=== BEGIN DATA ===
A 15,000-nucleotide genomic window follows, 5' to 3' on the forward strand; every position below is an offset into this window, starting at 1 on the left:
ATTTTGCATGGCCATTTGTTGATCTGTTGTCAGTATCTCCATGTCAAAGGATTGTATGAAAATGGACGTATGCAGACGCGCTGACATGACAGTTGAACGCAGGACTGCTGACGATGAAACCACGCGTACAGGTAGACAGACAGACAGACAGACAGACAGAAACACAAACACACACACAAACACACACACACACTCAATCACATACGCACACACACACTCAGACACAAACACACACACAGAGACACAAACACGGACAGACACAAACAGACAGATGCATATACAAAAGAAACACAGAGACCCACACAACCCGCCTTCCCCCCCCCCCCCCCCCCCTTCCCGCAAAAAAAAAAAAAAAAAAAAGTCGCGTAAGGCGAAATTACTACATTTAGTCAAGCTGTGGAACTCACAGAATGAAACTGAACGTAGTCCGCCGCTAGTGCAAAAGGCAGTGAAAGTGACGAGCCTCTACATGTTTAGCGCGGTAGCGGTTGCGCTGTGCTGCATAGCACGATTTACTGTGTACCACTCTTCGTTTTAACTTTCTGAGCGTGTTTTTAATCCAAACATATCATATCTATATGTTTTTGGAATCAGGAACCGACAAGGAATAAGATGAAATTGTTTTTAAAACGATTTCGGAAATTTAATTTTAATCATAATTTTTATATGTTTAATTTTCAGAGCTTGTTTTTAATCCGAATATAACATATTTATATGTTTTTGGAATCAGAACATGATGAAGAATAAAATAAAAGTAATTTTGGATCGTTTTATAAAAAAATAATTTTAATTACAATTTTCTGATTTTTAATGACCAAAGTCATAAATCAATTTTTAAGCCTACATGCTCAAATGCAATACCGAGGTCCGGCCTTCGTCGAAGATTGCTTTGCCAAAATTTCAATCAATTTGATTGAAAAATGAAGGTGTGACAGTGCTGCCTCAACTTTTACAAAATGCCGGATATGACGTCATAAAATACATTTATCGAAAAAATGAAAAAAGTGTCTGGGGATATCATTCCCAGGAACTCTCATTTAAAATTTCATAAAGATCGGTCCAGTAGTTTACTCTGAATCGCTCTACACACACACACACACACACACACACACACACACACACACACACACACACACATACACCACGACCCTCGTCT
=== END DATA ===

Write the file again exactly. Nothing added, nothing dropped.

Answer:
A 15,000-nucleotide genomic window follows, 5' to 3' on the forward strand; every position below is an offset into this window, starting at 1 on the left:
ATTTTGCATGGCCATTTGTTGATCTGTTGTCAGTATCTCCATGTCAAAGGATTGTATGAAAATGGACGTATGCAGACGCGCTGACATGACAGTTGAACGCAGGACTGCTGACGATGAAACCACGCGTACAGGTAGACAGACAGACAGACAGACAGACAGAAACACAAACACACACACAAACACACACACACACTCAATCACATACGCACACACACACTCAGACACAAACACACACACAGAGACACAAACACGGACAGACACAAACAGACAGATGCATATACAAAAGAAACACAGAGACCCACACAACCCGCCTTCCCCCCCCCCCCCCCCCCCTTCCCGCAAAAAAAAAAAAAAAAAAAAGTCGCGTAAGGCGAAATTACTACATTTAGTCAAGCTGTGGAACTCACAGAATGAAACTGAACGTAGTCCGCCGCTAGTGCAAAAGGCAGTGAAAGTGACGAGCCTCTACATGTTTAGCGCGGTAGCGGTTGCGCTGTGCTGCATAGCACGATTTACTGTGTACCACTCTTCGTTTTAACTTTCTGAGCGTGTTTTTAATCCAAACATATCATATCTATATGTTTTTGGAATCAGGAACCGACAAGGAATAAGATGAAATTGTTTTTAAAACGATTTCGGAAATTTAATTTTAATCATAATTTTTATATGTTTAATTTTCAGAGCTTGTTTTTAATCCGAATATAACATATTTATATGTTTTTGGAATCAGAACATGATGAAGAATAAAATAAAAGTAATTTTGGATCGTTTTATAAAAAAATAATTTTAATTACAATTTTCTGATTTTTAATGACCAAAGTCATAAATCAATTTTTAAGCCTACATGCTCAAATGCAATACCGAGGTCCGGCCTTCGTCGAAGATTGCTTTGCCAAAATTTCAATCAATTTGATTGAAAAATGAAGGTGTGACAGTGCTGCCTCAACTTTTACAAAATGCCGGATATGACGTCATAAAATACATTTATCGAAAAAATGAAAAAAGTGTCTGGGGATATCATTCCCAGGAACTCTCATTTAAAATTTCATAAAGATCGGTCCAGTAGTTTACTCTGAATCGCTCTACACACACACACACACACACACACACACACACACACACACACACACACACACATACACCACGACCCTCGTCT